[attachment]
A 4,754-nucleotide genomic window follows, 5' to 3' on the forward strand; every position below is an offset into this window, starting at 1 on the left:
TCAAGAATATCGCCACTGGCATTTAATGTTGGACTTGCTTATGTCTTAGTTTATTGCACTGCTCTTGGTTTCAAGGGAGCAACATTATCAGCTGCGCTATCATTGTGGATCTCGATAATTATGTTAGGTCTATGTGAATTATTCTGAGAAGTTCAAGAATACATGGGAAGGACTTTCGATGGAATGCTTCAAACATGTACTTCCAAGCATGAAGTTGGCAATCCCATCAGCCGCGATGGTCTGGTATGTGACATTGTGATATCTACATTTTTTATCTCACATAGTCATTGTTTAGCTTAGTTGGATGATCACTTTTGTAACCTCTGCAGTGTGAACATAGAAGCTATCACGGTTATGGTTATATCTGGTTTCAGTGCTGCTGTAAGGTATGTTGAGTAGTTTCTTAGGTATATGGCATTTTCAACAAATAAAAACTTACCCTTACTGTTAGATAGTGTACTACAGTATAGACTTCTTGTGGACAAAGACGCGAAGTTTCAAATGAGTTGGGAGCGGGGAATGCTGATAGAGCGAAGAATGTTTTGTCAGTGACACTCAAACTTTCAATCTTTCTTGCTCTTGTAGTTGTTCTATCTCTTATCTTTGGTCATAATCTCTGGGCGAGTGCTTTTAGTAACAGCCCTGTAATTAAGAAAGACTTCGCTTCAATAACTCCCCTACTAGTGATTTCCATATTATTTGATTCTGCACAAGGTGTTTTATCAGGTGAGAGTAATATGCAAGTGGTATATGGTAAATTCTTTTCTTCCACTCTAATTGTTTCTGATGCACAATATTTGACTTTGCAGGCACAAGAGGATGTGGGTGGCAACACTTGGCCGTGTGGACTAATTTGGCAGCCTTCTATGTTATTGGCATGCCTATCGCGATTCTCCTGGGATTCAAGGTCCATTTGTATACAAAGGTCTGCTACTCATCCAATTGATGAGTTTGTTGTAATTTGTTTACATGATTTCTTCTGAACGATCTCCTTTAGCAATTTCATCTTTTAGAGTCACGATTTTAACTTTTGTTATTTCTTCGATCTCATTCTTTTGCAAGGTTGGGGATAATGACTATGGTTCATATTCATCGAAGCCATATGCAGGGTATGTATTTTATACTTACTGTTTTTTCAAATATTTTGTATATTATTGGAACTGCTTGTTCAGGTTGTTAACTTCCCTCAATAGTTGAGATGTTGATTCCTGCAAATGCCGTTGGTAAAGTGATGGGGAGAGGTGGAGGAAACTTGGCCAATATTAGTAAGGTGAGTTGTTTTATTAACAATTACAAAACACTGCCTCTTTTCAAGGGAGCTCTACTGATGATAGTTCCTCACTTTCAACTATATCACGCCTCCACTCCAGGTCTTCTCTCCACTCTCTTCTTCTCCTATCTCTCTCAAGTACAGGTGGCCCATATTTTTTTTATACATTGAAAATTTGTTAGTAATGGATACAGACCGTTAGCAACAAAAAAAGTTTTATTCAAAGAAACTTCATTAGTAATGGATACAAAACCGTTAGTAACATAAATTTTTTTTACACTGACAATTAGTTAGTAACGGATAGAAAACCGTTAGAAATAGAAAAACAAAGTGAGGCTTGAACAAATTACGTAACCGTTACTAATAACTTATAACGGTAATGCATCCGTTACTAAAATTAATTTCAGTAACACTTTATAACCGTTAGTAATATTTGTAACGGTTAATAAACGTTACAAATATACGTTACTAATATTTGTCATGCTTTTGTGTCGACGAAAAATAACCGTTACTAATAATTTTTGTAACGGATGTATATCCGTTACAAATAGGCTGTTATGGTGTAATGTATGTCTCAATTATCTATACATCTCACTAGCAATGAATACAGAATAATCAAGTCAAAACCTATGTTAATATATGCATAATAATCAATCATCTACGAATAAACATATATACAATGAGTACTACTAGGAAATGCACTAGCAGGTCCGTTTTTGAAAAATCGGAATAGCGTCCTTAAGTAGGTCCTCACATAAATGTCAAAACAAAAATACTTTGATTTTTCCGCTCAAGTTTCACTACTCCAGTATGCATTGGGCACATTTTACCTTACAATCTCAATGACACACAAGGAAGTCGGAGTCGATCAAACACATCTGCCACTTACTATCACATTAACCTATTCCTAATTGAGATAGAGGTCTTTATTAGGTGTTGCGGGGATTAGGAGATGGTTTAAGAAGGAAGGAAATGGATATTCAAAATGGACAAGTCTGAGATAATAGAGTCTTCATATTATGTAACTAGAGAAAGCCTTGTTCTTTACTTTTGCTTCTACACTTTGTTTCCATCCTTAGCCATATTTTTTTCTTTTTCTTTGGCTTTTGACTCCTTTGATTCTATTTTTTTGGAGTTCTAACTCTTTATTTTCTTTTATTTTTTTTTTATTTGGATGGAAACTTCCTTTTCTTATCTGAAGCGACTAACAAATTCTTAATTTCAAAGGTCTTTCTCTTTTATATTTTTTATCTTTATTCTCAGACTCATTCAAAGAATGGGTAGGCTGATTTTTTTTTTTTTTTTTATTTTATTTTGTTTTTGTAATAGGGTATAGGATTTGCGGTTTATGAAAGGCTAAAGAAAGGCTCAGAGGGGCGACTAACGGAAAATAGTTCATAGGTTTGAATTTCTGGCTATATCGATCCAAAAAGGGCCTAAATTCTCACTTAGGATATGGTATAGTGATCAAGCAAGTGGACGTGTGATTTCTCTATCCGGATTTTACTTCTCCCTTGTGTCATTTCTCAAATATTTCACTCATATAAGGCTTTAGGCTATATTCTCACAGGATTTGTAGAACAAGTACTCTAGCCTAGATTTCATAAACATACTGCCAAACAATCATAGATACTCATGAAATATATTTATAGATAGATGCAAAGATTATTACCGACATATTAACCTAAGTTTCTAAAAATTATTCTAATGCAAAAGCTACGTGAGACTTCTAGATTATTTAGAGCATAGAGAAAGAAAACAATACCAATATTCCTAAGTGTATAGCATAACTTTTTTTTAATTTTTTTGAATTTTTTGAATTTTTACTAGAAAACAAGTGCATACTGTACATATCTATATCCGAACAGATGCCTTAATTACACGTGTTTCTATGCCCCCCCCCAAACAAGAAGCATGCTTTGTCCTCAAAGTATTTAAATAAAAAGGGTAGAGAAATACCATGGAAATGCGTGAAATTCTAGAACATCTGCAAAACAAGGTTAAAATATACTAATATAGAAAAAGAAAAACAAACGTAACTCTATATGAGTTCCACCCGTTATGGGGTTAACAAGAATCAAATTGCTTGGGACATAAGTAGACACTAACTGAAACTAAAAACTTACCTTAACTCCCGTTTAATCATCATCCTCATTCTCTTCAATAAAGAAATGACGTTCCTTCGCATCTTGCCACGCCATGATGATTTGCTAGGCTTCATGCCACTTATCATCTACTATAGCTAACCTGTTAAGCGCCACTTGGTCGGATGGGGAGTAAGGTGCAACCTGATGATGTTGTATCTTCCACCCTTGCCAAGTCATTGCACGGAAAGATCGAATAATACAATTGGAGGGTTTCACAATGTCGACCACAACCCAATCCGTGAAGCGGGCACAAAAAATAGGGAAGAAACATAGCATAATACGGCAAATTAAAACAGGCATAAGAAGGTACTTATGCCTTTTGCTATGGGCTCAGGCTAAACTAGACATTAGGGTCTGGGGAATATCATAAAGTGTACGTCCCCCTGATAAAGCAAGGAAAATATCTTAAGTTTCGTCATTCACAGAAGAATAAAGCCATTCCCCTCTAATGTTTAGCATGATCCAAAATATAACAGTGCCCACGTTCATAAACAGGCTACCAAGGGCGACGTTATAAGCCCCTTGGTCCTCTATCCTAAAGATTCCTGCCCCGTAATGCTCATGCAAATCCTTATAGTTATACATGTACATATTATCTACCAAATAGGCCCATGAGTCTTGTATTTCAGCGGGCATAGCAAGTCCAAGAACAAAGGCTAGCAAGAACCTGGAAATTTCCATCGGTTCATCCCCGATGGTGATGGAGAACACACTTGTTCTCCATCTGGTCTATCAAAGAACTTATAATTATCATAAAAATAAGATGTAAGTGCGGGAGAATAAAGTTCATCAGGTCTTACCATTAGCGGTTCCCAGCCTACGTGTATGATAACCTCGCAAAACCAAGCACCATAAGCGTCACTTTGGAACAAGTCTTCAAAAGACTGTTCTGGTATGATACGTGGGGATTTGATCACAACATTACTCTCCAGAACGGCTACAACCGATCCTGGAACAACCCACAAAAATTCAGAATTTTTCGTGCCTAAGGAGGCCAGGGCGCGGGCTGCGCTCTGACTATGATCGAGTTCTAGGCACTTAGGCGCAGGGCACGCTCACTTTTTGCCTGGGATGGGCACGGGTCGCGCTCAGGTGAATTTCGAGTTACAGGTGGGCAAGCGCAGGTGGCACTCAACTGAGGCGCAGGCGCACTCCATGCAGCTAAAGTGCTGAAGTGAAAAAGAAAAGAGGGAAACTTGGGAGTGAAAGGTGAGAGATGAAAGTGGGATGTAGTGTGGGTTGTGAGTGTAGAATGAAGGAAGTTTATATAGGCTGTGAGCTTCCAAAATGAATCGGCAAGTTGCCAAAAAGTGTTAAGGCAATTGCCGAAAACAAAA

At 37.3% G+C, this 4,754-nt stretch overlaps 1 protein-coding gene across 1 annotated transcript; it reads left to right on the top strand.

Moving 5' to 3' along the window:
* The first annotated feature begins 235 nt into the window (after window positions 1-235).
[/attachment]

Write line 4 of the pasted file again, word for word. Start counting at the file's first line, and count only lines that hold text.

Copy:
Moving 5' to 3' along the window: